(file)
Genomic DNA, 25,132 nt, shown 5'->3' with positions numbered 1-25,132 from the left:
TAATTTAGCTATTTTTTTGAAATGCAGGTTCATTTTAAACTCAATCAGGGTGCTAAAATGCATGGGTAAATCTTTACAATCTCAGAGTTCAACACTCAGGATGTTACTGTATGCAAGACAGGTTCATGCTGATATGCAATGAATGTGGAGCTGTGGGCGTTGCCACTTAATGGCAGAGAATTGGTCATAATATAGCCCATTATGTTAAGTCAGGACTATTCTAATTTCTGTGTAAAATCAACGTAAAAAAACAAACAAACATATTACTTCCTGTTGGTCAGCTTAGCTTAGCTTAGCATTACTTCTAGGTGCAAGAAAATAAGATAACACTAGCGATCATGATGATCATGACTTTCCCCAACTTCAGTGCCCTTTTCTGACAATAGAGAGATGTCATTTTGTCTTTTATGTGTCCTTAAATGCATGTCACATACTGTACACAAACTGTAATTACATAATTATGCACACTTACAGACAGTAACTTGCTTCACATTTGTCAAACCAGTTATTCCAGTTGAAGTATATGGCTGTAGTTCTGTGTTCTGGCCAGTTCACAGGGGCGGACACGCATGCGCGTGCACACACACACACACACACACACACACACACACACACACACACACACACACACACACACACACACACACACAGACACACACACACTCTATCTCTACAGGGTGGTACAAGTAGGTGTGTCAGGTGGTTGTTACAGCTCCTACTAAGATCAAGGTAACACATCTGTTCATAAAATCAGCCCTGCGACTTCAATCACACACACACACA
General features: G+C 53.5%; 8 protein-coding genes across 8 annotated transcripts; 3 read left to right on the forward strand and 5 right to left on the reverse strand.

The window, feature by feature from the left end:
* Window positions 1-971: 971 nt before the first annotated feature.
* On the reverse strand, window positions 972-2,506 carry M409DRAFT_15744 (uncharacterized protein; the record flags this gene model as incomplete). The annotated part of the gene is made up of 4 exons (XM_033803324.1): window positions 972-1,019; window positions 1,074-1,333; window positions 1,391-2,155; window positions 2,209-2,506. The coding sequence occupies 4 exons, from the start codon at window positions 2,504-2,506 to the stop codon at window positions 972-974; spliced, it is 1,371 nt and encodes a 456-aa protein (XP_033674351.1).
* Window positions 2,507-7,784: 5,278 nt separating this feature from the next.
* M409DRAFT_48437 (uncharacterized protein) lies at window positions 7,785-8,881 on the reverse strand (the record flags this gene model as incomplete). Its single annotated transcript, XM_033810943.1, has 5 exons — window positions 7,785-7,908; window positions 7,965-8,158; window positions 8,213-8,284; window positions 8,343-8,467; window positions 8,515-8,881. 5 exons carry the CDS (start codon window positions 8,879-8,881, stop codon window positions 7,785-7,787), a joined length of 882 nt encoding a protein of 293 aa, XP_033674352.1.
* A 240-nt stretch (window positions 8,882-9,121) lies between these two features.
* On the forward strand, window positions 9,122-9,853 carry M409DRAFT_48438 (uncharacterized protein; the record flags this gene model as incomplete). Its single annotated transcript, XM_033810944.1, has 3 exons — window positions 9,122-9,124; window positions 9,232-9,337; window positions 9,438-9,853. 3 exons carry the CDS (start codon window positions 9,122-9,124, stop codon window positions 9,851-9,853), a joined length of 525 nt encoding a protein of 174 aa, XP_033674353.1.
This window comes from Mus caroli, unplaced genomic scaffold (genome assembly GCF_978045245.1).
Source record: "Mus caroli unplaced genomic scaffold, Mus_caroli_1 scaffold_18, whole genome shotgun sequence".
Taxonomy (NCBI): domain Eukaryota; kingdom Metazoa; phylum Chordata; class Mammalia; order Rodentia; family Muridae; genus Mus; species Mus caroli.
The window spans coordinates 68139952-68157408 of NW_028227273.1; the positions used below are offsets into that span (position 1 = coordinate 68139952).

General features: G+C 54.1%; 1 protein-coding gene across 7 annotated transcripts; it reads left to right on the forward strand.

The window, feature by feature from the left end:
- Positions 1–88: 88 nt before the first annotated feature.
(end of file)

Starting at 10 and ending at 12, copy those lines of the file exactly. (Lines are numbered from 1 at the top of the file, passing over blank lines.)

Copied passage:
* On the forward strand, window positions 9,122-9,853 carry M409DRAFT_48438 (uncharacterized protein; the record flags this gene model as incomplete). Its single annotated transcript, XM_033810944.1, has 3 exons — window positions 9,122-9,124; window positions 9,232-9,337; window positions 9,438-9,853. 3 exons carry the CDS (start codon window positions 9,122-9,124, stop codon window positions 9,851-9,853), a joined length of 525 nt encoding a protein of 174 aa, XP_033674353.1.
This window comes from Mus caroli, unplaced genomic scaffold (genome assembly GCF_978045245.1).
Source record: "Mus caroli unplaced genomic scaffold, Mus_caroli_1 scaffold_18, whole genome shotgun sequence".